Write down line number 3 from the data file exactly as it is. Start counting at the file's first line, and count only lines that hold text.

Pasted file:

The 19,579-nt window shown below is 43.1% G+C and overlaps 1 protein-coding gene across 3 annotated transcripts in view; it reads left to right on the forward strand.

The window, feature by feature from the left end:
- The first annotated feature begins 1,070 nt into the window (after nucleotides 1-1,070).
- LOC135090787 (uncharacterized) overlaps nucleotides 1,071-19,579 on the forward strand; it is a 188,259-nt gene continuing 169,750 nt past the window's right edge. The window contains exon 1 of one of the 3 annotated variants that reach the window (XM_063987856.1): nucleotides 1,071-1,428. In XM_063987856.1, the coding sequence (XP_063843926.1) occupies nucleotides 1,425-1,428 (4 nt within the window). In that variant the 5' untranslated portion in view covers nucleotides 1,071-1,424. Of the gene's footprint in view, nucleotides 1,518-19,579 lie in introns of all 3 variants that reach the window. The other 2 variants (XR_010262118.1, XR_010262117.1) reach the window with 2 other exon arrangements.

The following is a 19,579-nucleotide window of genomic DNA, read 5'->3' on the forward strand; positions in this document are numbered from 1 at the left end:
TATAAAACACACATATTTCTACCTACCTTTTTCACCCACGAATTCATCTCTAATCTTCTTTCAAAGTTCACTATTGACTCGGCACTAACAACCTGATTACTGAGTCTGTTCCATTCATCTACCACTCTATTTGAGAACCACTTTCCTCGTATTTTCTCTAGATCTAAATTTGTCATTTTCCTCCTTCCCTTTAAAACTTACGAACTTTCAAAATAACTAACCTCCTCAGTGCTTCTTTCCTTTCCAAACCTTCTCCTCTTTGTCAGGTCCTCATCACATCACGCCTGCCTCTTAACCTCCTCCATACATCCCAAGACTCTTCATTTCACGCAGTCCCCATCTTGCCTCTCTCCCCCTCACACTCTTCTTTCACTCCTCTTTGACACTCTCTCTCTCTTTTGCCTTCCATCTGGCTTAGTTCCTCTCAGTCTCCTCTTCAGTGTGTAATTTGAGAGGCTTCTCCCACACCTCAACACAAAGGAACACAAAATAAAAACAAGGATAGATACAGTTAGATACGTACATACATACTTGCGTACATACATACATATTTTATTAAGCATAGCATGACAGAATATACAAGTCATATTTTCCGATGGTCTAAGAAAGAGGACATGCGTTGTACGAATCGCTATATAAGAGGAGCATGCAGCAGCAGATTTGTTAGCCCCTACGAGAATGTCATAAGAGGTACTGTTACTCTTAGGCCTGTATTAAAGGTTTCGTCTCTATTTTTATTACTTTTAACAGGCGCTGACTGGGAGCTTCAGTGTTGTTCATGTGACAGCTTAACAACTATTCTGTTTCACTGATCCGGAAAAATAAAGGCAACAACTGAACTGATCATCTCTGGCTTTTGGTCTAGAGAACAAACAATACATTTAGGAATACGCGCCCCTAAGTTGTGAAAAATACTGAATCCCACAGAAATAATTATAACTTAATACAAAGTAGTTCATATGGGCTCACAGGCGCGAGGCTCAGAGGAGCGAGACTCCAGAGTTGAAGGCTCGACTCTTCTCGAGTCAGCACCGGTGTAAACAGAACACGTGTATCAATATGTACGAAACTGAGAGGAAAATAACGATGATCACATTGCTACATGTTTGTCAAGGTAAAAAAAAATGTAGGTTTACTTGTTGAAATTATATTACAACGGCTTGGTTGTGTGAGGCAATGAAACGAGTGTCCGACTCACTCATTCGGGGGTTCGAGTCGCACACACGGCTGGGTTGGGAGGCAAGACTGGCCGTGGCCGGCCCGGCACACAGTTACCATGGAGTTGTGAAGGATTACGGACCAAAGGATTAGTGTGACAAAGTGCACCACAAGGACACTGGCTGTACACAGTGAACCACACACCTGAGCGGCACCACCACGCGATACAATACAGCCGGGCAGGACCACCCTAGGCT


- The first annotated feature begins 1,070 nt into the window (after nucleotides 1-1,070).